• Can agents/insureds obtain premium payment status over the web? Eight said yes and 21 said no.
  • Can insureds pay their bills by credit card over the web? Three said yes and 26 said no.
  • Can agents/insureds view cancellation/reinstatement information on the web? Seven said yes and 22 said no.
  • Is information regarding rating programs posted on your web site? Fourteen said yes and 15 said no.
  • Are claim reporting instructions and forms posted on your website? Twenty-four said yes and five said no.

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Services on AASCIF Members' Websites

 

% of respondents

Quotes: Agents only

21

Quotes: Insureds

14

Agents can view premium and loss experience

31

Insureds can view premium and loss experience

38

Agents/insureds can get Certificates of Insurance

45

Agents/insureds can send applications on the Web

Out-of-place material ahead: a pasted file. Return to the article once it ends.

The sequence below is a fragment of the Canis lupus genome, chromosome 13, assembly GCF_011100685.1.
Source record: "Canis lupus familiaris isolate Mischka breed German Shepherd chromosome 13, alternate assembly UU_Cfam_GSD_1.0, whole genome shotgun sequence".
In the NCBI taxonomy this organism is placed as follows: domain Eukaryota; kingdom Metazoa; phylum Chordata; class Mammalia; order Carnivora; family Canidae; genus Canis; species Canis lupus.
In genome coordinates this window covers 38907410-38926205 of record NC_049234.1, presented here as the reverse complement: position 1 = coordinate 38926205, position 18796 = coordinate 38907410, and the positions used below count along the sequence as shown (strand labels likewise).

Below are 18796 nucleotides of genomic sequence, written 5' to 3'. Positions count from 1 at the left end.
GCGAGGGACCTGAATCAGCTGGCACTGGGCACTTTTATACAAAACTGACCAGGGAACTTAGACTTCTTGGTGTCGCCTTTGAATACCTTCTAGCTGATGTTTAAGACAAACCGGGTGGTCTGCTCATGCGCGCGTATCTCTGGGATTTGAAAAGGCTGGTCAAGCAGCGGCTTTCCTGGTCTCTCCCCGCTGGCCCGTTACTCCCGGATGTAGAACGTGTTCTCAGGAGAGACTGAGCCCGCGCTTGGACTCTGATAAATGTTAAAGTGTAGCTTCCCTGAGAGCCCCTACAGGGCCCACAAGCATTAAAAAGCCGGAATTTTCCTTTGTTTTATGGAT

41

Agents/insureds can get loss control safety info

72

Agents/insureds can get premium payment status

28

Insureds can pay bills by credit card over the Web

10

Agents/insureds can view cancellation/reinstatement

24

Information regarding rating programs is posted

48

Claim reporting instructions and forms are posted

83

Many respondents indicated their web site is being updated to perform many of the above functions. Until then, the principal use of the web sites will be for the dissemination of loss control and claims information. However, in the future the web will be a useful tool to provide policyholders (and in some instances agents) with a greater degree of information than is now available.

We would like to thank everyone who participated in the survey. We appreciate you taking the time to respond and we hope the results of the survey provide you with some food for thought on how you can provide cost-effective services to a segmented market.